The great Mississippi River flood of 2011, cresting south of Memphis today, carries a mix of fertilizer, oil, pesticides, trash and farm runoff as it flows toward the Gulf of Mexico, say public health officials.
Some of it is nasty stuff, and officials say people are wise to be careful. They urge people not to touch the water unless they're wearing rubber boots and gloves, and wash thoroughly if they get wet.
"There could be a lot of untreated sewage coming downstream," said Wilma Subra, an environmental scientist and activist in Louisiana who has tangled with oil and chemical companies. "People need to be aware."
ABC News arranged some testing of its own, taking water samples from two places along the river to a laboratory near Memphis. E. coli and coliform -- commonly found in untreated waste water -- were 2,000 times acceptable limits. The lab did not find gasoline, oil or chemical toxins. There were trace levels of heavy metals, but no more than would be found ordinarily, the lab reported.
Subra said she would be concerned if the giant Morganza Spillway were opened upriver from New Orleans and Baton Rouge. It would protect the cities, but flood the wetlands of southern Louisiana. And it could be a health issue as people return to flooded homes to clean up.
"When in doubt, throw it out," said the Tennessee Department of Health in an advisory to people trying to clear out their homes when the water goes down. "Flood water picks up numerous contaminants from roads, farms, factories and storage buildings, including sewage and chemicals."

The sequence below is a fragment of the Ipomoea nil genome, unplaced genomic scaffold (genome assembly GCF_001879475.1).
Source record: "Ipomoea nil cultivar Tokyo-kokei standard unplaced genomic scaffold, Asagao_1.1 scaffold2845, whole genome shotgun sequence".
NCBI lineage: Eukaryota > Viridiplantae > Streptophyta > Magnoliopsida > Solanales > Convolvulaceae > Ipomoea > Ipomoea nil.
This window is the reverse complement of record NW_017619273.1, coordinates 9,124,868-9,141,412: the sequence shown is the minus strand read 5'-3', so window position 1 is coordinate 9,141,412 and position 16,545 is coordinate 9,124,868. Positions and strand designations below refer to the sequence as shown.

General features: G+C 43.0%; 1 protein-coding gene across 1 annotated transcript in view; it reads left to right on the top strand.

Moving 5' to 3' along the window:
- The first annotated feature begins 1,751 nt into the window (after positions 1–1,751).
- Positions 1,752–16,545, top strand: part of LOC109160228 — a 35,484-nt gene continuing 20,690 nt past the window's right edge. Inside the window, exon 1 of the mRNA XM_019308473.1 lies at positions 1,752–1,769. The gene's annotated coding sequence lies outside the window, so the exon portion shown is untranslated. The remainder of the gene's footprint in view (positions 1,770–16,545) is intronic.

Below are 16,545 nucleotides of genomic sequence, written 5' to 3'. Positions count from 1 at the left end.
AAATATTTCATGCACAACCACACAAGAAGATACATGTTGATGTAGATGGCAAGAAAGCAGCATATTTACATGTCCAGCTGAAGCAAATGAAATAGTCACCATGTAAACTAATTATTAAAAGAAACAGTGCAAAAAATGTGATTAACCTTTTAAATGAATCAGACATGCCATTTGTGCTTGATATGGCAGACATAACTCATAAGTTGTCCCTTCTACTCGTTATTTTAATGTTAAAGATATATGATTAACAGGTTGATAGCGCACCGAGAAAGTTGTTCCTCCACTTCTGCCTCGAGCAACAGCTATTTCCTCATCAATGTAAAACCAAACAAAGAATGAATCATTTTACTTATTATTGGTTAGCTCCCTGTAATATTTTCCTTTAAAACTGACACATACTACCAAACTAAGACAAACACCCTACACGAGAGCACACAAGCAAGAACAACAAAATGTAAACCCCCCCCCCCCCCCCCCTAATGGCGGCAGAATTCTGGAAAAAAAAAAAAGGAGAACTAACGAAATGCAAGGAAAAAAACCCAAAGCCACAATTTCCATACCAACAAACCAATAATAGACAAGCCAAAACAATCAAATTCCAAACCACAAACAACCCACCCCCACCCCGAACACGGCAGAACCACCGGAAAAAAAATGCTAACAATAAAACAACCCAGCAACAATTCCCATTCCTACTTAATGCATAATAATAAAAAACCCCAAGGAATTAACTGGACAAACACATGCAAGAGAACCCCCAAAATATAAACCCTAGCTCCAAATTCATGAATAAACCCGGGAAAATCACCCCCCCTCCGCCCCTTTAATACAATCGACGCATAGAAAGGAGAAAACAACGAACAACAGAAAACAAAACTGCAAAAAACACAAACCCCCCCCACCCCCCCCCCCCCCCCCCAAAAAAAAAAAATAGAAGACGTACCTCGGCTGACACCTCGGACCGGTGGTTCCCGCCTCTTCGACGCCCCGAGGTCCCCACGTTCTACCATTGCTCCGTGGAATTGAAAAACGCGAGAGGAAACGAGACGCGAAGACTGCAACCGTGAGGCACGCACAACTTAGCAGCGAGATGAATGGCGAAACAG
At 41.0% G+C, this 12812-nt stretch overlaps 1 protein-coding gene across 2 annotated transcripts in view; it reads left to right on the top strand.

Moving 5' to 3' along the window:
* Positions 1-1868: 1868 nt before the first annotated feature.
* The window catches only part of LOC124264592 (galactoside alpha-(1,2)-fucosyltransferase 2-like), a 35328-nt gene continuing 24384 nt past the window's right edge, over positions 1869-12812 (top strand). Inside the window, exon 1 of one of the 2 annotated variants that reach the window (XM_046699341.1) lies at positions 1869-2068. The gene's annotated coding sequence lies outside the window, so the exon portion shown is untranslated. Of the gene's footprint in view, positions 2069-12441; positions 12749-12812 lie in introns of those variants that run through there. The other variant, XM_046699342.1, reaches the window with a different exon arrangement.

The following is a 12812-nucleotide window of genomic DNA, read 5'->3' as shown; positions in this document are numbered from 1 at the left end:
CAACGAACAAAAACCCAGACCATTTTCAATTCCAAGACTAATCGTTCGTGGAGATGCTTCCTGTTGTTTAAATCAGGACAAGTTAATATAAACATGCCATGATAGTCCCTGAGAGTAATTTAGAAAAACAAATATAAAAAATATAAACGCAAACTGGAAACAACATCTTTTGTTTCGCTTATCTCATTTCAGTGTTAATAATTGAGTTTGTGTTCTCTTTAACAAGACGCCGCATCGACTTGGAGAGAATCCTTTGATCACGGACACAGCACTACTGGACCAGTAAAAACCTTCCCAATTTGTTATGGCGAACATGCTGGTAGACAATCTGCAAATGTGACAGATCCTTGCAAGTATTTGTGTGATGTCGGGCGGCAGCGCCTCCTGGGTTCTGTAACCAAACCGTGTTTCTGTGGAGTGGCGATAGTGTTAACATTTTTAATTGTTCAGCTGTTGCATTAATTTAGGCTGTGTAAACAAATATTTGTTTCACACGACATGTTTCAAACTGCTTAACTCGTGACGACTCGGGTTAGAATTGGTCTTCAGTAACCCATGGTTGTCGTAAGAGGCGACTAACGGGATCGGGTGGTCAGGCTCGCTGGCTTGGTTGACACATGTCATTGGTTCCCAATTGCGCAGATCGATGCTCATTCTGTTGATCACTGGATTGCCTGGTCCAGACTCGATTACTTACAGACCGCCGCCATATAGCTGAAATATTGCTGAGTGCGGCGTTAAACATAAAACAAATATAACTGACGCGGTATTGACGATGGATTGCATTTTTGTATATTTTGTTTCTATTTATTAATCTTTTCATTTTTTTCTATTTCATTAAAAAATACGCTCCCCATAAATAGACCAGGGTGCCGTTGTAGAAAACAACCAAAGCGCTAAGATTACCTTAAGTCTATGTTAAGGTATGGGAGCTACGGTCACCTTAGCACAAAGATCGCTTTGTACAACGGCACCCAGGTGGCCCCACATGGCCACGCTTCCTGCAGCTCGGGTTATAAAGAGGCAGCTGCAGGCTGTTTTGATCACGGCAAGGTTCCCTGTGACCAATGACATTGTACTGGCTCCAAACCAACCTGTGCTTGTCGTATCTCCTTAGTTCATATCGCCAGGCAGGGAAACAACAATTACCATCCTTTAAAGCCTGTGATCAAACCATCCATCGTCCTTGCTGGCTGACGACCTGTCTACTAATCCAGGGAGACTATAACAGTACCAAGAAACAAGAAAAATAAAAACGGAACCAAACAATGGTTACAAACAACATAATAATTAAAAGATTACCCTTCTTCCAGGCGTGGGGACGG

The state also warned that standing water provides a perfect breeding ground for mosquitoes. "It's very important that mosquito repellents be used and other precautions be taken to protect individual health," said Abelardo Moncayo, who directs the health department's vector-borne diseases program.
Perhaps the largest effect: the overflow of nutrients into the Gulf of Mexico is likely to create an unusually large "dead zone" -- a giant patch of water off the Texas-Louisiana coast where fish and other marine creatures lack enough oxygen to survive. A dead zone forms there almost every July and August, but scientists said it will be bigger this year because algae, feeding on the excess fertilizer, will bloom and then die, choking off the oxygen supply.
"We know that any time we have a lot of rain up here, that's when we have a large dead zone," said Mark David, a professor of environmental science at the University of Illinois.
It is bad news for fishing families, still trying to recover from the effects of last year's BP oil spill, who will have less to catch to make up for their losses.
Cities and towns in 31 states use water that flows into the Mississippi River Basin, many of them releasing treated wastewater into tributaries of the Mississippi. Engineers worried that sewage treatment plants could be overwhelmed by floodwaters.
David said he was not very concerned: "We protect things pretty well along the Mississippi because we know it floods."
Several scientists said to keep the pollution issue in perspective. With large volumes of water rushing downriver, they naturally dilute any pollutants they carry.
"I think it's the economic damage that's the biggest issue," said Nancy Rabalais of the Louisiana Universities Marine Consortium. "As long as people are vigilant, it won't be a people-living-in-the-water issue."
ABC News' Steve Osumsami and Sarah Amos contributed information for this story.